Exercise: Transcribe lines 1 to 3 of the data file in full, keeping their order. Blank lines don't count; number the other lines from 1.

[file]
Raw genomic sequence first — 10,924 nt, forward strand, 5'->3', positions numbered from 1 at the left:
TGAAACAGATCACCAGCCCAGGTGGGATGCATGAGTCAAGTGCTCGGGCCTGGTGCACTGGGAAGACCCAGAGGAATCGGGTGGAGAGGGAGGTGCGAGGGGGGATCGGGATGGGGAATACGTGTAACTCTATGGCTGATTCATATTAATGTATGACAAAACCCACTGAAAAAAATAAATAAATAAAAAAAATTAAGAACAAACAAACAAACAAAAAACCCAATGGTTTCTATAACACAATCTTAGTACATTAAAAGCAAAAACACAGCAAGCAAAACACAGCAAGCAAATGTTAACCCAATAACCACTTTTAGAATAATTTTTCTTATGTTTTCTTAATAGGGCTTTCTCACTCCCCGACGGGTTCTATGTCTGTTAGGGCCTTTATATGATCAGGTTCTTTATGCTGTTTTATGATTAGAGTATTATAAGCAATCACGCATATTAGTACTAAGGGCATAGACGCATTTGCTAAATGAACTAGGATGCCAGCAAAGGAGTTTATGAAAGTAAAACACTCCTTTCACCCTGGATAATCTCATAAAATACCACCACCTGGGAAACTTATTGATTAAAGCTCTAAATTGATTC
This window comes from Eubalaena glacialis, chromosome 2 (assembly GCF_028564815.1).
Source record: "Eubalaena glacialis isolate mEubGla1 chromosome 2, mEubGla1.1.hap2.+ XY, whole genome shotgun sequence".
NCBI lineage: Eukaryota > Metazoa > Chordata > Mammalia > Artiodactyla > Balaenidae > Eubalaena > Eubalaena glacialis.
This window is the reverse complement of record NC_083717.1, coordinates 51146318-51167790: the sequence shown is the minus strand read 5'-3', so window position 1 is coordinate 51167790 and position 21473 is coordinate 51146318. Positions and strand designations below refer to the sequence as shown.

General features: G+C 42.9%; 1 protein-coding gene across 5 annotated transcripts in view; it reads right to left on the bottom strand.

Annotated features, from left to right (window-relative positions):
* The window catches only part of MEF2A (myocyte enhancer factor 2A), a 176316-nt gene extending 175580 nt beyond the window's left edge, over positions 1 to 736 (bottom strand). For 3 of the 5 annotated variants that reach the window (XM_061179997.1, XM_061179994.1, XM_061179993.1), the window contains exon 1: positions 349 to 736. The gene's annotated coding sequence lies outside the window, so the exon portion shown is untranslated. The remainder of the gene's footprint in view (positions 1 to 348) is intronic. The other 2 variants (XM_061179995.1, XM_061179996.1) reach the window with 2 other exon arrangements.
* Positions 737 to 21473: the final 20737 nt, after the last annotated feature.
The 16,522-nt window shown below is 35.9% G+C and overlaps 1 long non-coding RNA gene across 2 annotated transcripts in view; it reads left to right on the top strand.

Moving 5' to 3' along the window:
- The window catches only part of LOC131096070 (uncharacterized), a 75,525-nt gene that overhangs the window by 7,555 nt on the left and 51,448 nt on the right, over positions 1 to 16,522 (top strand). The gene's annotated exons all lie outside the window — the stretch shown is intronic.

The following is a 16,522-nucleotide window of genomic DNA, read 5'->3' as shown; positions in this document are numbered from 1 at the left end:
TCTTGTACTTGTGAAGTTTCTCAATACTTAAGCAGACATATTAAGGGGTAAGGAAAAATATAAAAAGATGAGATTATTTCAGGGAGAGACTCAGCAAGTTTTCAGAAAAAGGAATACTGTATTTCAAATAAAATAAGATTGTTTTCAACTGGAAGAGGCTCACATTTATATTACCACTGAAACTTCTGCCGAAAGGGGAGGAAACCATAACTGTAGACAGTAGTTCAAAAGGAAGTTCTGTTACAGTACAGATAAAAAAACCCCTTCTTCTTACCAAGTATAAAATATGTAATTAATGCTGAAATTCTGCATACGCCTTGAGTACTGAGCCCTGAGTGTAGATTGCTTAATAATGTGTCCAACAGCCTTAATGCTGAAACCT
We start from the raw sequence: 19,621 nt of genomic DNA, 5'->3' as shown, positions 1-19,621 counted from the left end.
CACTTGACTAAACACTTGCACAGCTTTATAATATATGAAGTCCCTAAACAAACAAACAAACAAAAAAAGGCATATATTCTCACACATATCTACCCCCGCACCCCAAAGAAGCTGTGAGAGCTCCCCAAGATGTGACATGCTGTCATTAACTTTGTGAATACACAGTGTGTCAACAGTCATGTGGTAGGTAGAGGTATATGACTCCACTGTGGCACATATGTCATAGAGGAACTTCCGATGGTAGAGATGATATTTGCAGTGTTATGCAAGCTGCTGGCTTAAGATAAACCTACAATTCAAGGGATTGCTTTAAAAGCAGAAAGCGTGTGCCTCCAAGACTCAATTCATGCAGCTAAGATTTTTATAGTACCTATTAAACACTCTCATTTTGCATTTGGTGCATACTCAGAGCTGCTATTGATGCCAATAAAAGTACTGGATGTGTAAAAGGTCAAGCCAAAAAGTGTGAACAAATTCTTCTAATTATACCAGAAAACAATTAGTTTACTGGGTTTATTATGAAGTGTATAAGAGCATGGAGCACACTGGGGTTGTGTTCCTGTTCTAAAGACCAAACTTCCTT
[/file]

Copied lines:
Raw genomic sequence first — 10,924 nt, forward strand, 5'->3', positions numbered from 1 at the left:
TGAAACAGATCACCAGCCCAGGTGGGATGCATGAGTCAAGTGCTCGGGCCTGGTGCACTGGGAAGACCCAGAGGAATCGGGTGGAGAGGGAGGTGCGAGGGGGGATCGGGATGGGGAATACGTGTAACTCTATGGCTGATTCATATTAATGTATGACAAAACCCACTGAAAAAAATAAATAAATAAAAAAAATTAAGAACAAACAAACAAACAAAAAACCCAATGGTTTCTATAACACAATCTTAGTACATTAAAAGCAAAAACACAGCAAGCAAAACACAGCAAGCAAATGTTAACCCAATAACCACTTTTAGAATAATTTTTCTTATGTTTTCTTAATAGGGCTTTCTCACTCCCCGACGGGTTCTATGTCTGTTAGGGCCTTTATATGATCAGGTTCTTTATGCTGTTTTATGATTAGAGTATTATAAGCAATCACGCATATTAGTACTAAGGGCATAGACGCATTTGCTAAATGAACTAGGATGCCAGCAAAGGAGTTTATGAAAGTAAAACACTCCTTTCACCCTGGATAATCTCATAAAATACCACCACCTGGGAAACTTATTGATTAAAGCTCTAAATTGATTC
This window comes from Eubalaena glacialis, chromosome 2 (assembly GCF_028564815.1).